XIV was essentially just short VIX futures; this isn’t hard to figure out. If you’re short something and it doubles, you lose 100%. XIV was short VIX futures and they nearly doubled, and it lost nearly 100%.

The prospectus says if that if the fund loses a certain amount (80%, I believe) it would shut down and return capital to investors. XIV will be gone in about a week or so.

A lot of people lost money on XIV. A lot of people who didn’t have money to lose, lost money on XIV. A lot of people also made money shorting XIV. That’s some good old-fashioned trading, right there. Once it became clear in the afterhours that the fund was nearly kaput, the piranhas jumped in.

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My concern months ago was that the vol market could break under the strain of the leveraged VIX products. When the VIX moves, the VIX ETPs rebalance, and the more it moves, the more they had to rebalance.

I heard that there were 280,000 VIX futures to buy on the close on Monday, but you know what? The market was able to absorb it. It’s amazing how hard it is to break a market.

Now, a lot of people are going around blaming the VIX ETPs for being some kind of high-stakes casino, and saying we should ban these products.

Slow down there, Turbo. VXX was created because people wanted to be long volatility, and there are good reasons for wanting to be long volatility—like hedging credit. XIV was created because people figured out how expensive it was to be long volatility, and they wanted to do the opposite.

XIV did exactly what it was supposed to do—make money for six years and give it all back in one day. That’s short vol.

What If

If the entire market is dependent on low volatility, what is the likelihood that stocks have made money for six years and will give it all back in one day?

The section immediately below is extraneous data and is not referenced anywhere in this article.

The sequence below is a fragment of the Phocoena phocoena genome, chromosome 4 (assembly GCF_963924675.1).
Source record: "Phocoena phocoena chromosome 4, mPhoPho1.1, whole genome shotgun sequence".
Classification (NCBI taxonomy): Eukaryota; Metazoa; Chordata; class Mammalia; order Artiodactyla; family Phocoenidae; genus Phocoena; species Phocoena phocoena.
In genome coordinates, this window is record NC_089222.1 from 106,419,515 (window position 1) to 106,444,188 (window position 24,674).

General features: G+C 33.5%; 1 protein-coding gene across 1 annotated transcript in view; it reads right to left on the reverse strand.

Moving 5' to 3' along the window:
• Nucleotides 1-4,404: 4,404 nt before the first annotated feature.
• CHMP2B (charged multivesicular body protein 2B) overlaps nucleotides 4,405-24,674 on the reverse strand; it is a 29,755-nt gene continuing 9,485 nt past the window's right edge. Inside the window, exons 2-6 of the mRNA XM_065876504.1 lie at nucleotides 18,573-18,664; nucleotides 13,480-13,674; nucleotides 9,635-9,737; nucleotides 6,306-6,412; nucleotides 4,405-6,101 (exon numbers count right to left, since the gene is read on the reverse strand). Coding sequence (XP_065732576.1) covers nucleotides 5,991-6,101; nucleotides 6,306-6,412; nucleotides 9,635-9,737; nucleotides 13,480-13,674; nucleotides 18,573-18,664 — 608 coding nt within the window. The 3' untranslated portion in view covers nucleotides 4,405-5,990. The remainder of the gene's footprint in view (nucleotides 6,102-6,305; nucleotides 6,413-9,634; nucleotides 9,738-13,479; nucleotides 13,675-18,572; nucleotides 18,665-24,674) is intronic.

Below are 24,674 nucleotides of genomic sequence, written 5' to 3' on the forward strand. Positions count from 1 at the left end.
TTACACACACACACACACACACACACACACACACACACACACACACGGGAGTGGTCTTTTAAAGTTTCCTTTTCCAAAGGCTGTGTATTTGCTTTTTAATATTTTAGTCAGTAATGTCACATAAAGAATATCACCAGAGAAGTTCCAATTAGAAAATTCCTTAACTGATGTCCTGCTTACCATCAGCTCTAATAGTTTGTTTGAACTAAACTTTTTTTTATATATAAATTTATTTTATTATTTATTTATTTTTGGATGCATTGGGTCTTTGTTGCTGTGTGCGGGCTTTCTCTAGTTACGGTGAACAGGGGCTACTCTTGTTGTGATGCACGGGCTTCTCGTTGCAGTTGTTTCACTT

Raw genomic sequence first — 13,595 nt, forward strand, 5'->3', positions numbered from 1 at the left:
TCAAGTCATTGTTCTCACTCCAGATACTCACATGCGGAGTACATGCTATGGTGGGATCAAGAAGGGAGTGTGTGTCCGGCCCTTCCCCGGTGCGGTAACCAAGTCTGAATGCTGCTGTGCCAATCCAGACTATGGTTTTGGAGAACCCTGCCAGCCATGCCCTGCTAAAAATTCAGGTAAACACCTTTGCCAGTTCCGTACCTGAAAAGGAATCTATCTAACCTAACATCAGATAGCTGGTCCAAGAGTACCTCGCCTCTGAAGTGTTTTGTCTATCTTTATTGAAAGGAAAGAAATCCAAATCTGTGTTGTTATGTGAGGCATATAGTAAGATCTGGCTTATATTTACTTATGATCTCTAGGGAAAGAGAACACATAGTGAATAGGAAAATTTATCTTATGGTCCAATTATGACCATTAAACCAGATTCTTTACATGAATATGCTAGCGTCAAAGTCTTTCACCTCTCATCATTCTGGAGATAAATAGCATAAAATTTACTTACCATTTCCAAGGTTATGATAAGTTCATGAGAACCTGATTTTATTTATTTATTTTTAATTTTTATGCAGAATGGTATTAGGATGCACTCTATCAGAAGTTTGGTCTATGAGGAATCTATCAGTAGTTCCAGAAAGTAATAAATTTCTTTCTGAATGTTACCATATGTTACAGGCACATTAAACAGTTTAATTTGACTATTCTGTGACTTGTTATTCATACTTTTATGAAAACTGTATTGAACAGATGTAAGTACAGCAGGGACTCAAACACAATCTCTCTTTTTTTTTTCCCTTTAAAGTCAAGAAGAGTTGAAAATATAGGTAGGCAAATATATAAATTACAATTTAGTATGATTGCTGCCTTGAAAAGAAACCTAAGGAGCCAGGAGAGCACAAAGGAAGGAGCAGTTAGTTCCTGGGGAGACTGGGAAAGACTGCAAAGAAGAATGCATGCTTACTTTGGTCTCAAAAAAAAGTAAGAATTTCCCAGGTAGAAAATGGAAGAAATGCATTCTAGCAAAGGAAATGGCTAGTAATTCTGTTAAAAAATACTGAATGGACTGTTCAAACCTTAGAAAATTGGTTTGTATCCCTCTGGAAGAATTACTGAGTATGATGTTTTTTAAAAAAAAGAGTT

Not zero.

Over the last few days, there has been a lot of vol selling going on. People are trying hard to unring the bell.

But you can’t. Volatility is back, and there’s nothing you can do about it.

So Here’s the Thing

If you are still with me, it means you want to know everything about what happened this week. And you probably would like to know what will happen next. And… you might want to know how to invest in this new environment.

This is what I do for a living. I write, every day, about the markets, how to invest, and where I’m putting my own money.

If you can keep up with three pages of writing every day (you know you can) then you should join me and about 3,000 other readers. I encourage you to take the next step and read me every day in The Daily Dirtnap, the investment letter I started in 2008. I just started the 10th year of publishing, and there is no end in sight.

Look, I try to give you guys serious things to think about in The 10th Man. But the Dirtnap is where I talk to investors and market watchers almost every business day. Now that some action is returning to the markets, it’s where you need to be. Join us – in a week you’ll be hooked.

Order it here, and I’ll see you tomorrow.

Jared Dillian
Jared Dillian